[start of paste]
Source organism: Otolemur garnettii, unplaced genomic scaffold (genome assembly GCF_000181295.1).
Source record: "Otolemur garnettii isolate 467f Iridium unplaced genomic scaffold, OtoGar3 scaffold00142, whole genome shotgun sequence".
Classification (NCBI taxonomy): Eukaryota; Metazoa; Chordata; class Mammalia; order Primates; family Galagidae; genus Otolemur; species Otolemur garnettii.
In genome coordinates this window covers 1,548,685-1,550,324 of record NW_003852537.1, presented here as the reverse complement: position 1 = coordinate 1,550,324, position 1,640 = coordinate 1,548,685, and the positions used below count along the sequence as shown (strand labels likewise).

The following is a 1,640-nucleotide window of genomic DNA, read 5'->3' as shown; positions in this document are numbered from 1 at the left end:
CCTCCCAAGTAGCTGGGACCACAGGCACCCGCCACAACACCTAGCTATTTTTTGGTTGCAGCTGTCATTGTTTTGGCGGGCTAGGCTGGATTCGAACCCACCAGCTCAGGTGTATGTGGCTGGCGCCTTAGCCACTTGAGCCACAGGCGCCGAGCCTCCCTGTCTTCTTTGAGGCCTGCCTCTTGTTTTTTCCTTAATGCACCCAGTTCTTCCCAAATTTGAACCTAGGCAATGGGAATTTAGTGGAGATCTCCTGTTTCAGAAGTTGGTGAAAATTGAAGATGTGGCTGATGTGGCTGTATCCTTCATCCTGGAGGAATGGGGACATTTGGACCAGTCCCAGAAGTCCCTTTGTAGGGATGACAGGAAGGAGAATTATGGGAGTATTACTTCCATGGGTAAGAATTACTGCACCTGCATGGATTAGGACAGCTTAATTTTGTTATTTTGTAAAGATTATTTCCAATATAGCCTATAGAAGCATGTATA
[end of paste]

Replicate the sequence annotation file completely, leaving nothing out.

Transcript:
Source organism: Otolemur garnettii, unplaced genomic scaffold (genome assembly GCF_000181295.1).
Source record: "Otolemur garnettii isolate 467f Iridium unplaced genomic scaffold, OtoGar3 scaffold00142, whole genome shotgun sequence".
Classification (NCBI taxonomy): Eukaryota; Metazoa; Chordata; class Mammalia; order Primates; family Galagidae; genus Otolemur; species Otolemur garnettii.
In genome coordinates this window covers 1,548,685-1,550,324 of record NW_003852537.1, presented here as the reverse complement: position 1 = coordinate 1,550,324, position 1,640 = coordinate 1,548,685, and the positions used below count along the sequence as shown (strand labels likewise).

The following is a 1,640-nucleotide window of genomic DNA, read 5'->3' as shown; positions in this document are numbered from 1 at the left end:
CCTCCCAAGTAGCTGGGACCACAGGCACCCGCCACAACACCTAGCTATTTTTTGGTTGCAGCTGTCATTGTTTTGGCGGGCTAGGCTGGATTCGAACCCACCAGCTCAGGTGTATGTGGCTGGCGCCTTAGCCACTTGAGCCACAGGCGCCGAGCCTCCCTGTCTTCTTTGAGGCCTGCCTCTTGTTTTTTCCTTAATGCACCCAGTTCTTCCCAAATTTGAACCTAGGCAATGGGAATTTAGTGGAGATCTCCTGTTTCAGAAGTTGGTGAAAATTGAAGATGTGGCTGATGTGGCTGTATCCTTCATCCTGGAGGAATGGGGACATTTGGACCAGTCCCAGAAGTCCCTTTGTAGGGATGACAGGAAGGAGAATTATGGGAGTATTACTTCCATGGGTAAGAATTACTGCACCTGCATGGATTAGGACAGCTTAATTTTGTTATTTTGTAAAGATTATTTCCAATATAGCCTATAGAAGCATGTATA